CEO Update - Guest Blog Marriage equality through their eyes

Lachlan Searle

Thank you to all the guests who contributed to this blog in recent weeks and thank you also to the staff at Mental Health Australia for keeping things moving in the right direction.

Returning to work this week, one email stopped me in my tracks. It highlighted just how the marriage equality debate is affecting Australian families. The email was from a good friend of Mental Health Australia and the mental health sector, a friend who wants to remain anonymous to protect the children who are mentioned, and a friend who encourages us all to look at the current marriage equality debate through the eyes of the next generation.

As I catch up on all that has happened over the six weeks I have been on leave, and in the light of the decision taken by the High Court of Australia yesterday, I thought it was timely to share with you.

Frank Quinlan
CEO

Marriage equality through their eyes

To say my children are the next stolen generation is completely offensive to Indigenous people, my partner and I, and my children. They are not growing up without either a mum or dad, rather they are lucky enough to be growing up with two mums and two dads. And grandparents and cousins and aunties and so on. They are surrounded by people who love them and want only the best for them. Surely children only benefit from more people loving them?

It was no accident we had our children - it was well planned, negotiated and thought out. This doesn’t make it easy of course. All parents know the juggle and struggle day-to-day parenting entails. However we do have another layer of complexity. “Why can’t you and Mummy get married?”, “Is there something wrong with our family?”, “Why don’t those people like our family?”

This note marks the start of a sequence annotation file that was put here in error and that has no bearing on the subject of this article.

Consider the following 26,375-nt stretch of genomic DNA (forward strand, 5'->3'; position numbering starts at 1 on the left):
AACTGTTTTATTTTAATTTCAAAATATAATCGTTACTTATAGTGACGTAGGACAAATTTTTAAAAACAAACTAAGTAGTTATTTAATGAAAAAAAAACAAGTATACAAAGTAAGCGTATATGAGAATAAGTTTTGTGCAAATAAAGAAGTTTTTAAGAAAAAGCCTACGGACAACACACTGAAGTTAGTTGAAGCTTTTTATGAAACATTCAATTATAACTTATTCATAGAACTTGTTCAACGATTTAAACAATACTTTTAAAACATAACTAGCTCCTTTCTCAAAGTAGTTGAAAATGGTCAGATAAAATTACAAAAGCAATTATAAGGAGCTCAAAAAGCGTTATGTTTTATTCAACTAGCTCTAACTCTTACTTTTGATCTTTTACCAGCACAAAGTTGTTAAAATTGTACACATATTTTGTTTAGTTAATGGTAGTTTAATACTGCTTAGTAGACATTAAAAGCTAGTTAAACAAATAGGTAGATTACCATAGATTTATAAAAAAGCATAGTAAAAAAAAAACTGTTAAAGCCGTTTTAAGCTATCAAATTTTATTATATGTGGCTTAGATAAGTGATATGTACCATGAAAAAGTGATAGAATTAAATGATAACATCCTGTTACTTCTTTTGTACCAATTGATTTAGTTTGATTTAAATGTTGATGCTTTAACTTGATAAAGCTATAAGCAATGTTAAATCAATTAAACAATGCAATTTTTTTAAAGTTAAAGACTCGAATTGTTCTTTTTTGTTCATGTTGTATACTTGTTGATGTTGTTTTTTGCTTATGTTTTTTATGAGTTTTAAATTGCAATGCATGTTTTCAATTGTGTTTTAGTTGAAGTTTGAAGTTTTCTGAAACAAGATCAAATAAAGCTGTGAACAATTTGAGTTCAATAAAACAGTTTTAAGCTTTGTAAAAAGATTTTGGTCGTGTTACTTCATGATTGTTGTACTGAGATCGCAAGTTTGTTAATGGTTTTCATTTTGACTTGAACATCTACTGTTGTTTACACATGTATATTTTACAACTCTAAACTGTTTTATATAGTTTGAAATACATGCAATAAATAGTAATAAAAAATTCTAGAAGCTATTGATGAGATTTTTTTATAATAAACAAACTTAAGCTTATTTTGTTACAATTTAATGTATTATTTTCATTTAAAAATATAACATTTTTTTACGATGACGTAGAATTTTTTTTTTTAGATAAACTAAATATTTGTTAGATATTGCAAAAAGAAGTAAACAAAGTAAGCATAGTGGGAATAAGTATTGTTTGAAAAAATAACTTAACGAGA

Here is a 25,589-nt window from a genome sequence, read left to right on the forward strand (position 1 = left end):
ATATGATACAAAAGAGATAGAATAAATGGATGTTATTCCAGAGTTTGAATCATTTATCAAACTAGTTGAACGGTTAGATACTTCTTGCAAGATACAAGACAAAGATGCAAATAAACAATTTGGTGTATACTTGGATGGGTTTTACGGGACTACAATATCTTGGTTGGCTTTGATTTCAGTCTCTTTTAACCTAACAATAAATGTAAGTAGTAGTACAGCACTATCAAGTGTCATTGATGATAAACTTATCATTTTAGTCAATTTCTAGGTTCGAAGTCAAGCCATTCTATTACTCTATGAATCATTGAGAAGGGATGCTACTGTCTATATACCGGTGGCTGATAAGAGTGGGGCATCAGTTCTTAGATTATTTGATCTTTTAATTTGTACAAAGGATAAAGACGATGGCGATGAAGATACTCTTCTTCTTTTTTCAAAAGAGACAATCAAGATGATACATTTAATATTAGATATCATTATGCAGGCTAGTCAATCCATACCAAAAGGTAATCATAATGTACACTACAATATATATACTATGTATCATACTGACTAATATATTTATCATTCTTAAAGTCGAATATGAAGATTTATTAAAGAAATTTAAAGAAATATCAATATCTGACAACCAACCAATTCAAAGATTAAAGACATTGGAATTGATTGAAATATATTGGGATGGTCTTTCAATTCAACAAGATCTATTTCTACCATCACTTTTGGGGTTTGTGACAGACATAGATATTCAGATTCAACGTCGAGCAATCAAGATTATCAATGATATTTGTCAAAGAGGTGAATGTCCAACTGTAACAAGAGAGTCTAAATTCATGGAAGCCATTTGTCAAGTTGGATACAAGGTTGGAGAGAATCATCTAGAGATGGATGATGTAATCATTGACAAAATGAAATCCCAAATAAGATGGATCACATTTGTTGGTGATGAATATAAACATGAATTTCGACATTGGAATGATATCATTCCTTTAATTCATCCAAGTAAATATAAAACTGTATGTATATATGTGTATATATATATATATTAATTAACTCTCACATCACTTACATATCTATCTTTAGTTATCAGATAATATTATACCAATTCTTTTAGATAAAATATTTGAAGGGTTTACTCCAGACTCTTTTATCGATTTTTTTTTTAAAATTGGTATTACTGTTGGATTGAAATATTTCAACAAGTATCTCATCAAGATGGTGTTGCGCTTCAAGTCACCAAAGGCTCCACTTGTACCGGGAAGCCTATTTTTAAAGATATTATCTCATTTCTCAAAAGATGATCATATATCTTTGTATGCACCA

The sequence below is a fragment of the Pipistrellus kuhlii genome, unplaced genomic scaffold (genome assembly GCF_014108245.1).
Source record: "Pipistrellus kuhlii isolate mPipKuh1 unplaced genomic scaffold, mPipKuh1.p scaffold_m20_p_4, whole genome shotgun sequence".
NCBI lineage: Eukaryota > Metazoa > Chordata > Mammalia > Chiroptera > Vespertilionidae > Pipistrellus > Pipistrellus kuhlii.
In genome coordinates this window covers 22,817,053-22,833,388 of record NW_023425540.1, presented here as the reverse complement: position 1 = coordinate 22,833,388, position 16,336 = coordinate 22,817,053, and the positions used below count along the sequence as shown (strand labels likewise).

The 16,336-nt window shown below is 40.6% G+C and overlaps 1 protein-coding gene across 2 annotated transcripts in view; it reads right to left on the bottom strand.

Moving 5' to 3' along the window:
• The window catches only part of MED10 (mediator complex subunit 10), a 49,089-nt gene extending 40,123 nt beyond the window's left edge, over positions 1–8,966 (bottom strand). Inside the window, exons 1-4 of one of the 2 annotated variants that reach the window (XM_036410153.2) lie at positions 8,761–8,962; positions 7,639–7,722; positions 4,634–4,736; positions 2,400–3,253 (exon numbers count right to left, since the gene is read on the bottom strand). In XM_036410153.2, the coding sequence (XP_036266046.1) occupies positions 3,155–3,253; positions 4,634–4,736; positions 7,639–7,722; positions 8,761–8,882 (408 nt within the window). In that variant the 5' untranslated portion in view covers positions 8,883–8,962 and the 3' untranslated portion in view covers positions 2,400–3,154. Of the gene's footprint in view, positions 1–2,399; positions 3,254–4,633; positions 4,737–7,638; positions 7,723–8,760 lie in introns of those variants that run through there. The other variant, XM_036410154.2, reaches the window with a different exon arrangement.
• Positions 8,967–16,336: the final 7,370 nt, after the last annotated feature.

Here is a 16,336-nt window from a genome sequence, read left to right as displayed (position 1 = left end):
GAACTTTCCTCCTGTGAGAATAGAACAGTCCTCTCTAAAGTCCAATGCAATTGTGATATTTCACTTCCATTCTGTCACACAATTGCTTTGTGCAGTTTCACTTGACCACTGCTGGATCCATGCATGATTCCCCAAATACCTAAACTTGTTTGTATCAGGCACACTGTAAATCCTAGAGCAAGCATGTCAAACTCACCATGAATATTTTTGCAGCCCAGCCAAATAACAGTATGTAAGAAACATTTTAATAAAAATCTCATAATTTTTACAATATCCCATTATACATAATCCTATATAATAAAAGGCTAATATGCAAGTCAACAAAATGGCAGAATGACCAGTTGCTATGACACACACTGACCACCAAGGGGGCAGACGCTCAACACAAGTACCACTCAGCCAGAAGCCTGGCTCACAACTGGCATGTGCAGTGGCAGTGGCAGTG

Each child has a different response to this issue. The oldest has written to the Queen, Prime Minister, and to the Archbishop, unprompted by us, to outline how unfair this is. (The Queen and PM wrote back, Archbishop did not.) The youngest thinks if we just play dress up weddings enough then sooner or later we’ll get to wear a tiara and a fluffy dress and marriage will magically happen.

What they share however is a burning sense of “unfair!” They want their wedding thanks very much and can’t wait for the laws to catch up.

I can’t wait for the law to catch up with them either. Not because of the tiara, but because it will be another step closer to removing the stigma and discrimination LGBTIQ people experience every day. And we do. You’ve seen the stats so I won’t repeat them. I don’t have to. I have only to think over the past month and come up with a list of small things we face and which can’t help but affect each of us, especially our children:

• Which one is your real mum? (“Mumma, what do they mean?”)
• That’s so gay! (Not in a fabulous way.)
• Scanning ahead at the shops for anyone likely to comment on our family. This happens rarely but when it does the girls are perplexed and hurt. Most people don’t face verbal abuse at the mall simply for walking together as a family (not even holding hands with my partner). Most kids in Australia would never face this.

This stuff is insidious. It gets in your head and in your psyche regardless of how much you might try not to let it. It does impact my, our and my children’s mental health and wellbeing. It does make us feel lesser, different, vulnerable.

Is marrying my partner of 19 years really only a step above marrying an animal? What do you think that says to us? Makes us think about ourselves?

I care about marriage equality for my community, my friends, my partner, and for myself. But mainly I care about it for my children. If we can’t get this right, we will have failed them. And all the LGBTIQ families to follow. They deserve so much better. I deserve so much better.

Anon.

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